By Patrick Rucker and Jeff Mason
WASHINGTON (Reuters) - President Barack Obama's top adviser on energy and climate change, Heather Zichal, plans to step down in the next few weeks after five years at the White House, senior administration officials said on Monday.
Zichal, 37, has advised Obama since his 2008 presidential campaign and helped shape the administration's policies to curb greenhouse gas emissions blamed for contributing to global warming.
Zichal was the architect of the president's plan, announced in June, to cut carbon emissions from U.S. power plants, reviving his climate agenda after a planned "cap and trade" system was thwarted by Congress during his first term.
Zichal plans to move to a non-government job. She had other opportunities within the administration but decided the time was right to move on, officials said.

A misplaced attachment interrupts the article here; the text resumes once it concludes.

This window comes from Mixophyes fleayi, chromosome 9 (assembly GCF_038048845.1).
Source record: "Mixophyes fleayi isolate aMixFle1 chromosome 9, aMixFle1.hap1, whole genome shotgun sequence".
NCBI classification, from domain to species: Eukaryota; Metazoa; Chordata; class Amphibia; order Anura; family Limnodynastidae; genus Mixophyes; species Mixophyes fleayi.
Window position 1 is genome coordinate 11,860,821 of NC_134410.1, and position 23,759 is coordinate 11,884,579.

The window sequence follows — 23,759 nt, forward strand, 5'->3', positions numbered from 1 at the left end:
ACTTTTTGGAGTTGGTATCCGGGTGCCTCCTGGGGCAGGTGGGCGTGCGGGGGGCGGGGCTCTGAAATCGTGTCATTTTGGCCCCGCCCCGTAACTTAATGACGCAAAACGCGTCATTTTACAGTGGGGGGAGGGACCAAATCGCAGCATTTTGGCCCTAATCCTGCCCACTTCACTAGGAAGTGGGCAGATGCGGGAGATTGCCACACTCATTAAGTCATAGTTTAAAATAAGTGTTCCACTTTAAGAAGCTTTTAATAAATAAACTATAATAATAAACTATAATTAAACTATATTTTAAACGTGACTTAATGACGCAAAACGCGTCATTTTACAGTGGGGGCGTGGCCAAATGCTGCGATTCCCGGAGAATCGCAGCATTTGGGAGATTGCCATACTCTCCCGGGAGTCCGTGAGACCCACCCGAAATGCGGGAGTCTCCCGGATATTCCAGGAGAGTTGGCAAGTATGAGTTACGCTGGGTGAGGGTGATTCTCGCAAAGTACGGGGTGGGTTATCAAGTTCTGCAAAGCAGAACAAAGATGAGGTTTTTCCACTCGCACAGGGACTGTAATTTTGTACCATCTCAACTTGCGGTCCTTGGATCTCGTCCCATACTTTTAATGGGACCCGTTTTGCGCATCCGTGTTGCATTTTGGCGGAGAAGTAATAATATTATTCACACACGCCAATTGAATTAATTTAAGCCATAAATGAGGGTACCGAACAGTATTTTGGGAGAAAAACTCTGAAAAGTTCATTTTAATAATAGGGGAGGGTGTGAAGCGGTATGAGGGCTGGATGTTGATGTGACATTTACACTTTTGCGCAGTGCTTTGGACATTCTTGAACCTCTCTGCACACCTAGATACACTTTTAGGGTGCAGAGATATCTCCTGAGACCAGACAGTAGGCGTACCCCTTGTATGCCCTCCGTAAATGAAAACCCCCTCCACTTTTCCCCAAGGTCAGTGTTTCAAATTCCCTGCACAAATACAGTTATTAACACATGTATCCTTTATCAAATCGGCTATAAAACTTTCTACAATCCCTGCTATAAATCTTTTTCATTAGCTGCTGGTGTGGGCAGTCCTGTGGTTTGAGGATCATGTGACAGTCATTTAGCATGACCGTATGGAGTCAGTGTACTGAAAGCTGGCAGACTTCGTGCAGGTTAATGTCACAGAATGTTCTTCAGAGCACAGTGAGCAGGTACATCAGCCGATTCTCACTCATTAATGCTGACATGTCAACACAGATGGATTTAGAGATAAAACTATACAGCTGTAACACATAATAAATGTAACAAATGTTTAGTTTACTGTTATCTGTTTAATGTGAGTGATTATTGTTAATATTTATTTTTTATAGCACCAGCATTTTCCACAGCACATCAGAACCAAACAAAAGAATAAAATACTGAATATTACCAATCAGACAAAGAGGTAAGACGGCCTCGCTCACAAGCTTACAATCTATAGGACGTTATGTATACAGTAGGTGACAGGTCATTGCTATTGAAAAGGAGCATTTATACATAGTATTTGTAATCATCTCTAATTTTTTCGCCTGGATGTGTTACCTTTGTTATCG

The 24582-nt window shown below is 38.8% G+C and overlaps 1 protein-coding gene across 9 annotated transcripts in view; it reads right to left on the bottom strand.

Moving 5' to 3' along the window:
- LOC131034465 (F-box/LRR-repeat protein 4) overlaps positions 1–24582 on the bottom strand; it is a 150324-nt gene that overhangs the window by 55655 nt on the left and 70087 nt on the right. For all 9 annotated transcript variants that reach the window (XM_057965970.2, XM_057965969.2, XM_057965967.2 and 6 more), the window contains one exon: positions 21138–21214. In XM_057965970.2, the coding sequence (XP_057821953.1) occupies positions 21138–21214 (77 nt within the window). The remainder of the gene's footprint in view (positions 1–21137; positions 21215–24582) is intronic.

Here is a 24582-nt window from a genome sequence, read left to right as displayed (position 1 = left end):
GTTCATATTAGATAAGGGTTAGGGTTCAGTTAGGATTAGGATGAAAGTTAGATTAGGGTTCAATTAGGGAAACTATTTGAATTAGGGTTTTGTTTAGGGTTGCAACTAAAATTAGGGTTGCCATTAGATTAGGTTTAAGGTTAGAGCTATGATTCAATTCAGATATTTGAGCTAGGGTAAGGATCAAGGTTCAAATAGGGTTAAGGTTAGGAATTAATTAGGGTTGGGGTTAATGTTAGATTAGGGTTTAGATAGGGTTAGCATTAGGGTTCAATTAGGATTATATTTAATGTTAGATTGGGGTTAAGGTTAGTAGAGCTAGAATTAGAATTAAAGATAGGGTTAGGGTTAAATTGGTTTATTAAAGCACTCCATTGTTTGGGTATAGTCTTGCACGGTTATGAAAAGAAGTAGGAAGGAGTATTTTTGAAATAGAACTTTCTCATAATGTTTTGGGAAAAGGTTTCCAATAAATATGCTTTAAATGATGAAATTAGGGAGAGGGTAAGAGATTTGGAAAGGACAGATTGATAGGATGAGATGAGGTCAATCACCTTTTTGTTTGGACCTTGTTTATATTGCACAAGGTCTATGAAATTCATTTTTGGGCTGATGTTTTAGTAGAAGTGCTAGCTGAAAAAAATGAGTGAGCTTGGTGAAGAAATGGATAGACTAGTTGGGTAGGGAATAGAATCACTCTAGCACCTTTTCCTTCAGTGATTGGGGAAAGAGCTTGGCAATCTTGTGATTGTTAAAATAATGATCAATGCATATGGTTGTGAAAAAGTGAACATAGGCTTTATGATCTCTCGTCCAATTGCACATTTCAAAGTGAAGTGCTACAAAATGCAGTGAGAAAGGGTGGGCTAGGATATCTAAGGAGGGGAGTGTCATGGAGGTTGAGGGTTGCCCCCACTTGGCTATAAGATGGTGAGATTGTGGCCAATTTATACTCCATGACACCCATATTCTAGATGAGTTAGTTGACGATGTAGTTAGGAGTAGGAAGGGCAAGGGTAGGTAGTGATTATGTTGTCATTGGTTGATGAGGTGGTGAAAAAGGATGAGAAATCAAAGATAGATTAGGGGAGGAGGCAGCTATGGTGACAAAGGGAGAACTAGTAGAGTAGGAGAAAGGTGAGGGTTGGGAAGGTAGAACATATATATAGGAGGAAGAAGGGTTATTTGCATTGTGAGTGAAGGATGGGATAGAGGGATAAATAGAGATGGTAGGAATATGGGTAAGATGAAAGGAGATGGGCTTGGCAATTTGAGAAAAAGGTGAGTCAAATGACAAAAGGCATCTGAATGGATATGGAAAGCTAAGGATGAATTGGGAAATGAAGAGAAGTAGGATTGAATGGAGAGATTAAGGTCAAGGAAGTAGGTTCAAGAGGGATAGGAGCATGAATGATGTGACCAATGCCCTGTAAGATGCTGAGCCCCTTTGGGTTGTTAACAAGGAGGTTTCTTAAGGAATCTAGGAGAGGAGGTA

A replacement has not been named.
"Heather is one of the president's most trusted policy advisers. The president values her expertise and counsel and is grateful for her service," White House chief of staff Denis McDonough said in a statement emailed to Reuters.
"Heather will be missed here at the White House but our work on this important issue will go on," he said.
As a liaison with industry over the years, Zichal worked with car makers and fossil fuel producers to try to balance Obama's ambition to curb pollution without putting an undue burden on the economy.
A 2009 deal to boost fuel efficiency on new cars was backed by the auto industry. Obama's plan to cut pollution from coal-fired power plants, meanwhile, is likely to face years of court challenges.
(Reporting by Patrick Rucker and Jeff Mason; Editing by Ros Krasny and Bill Trott)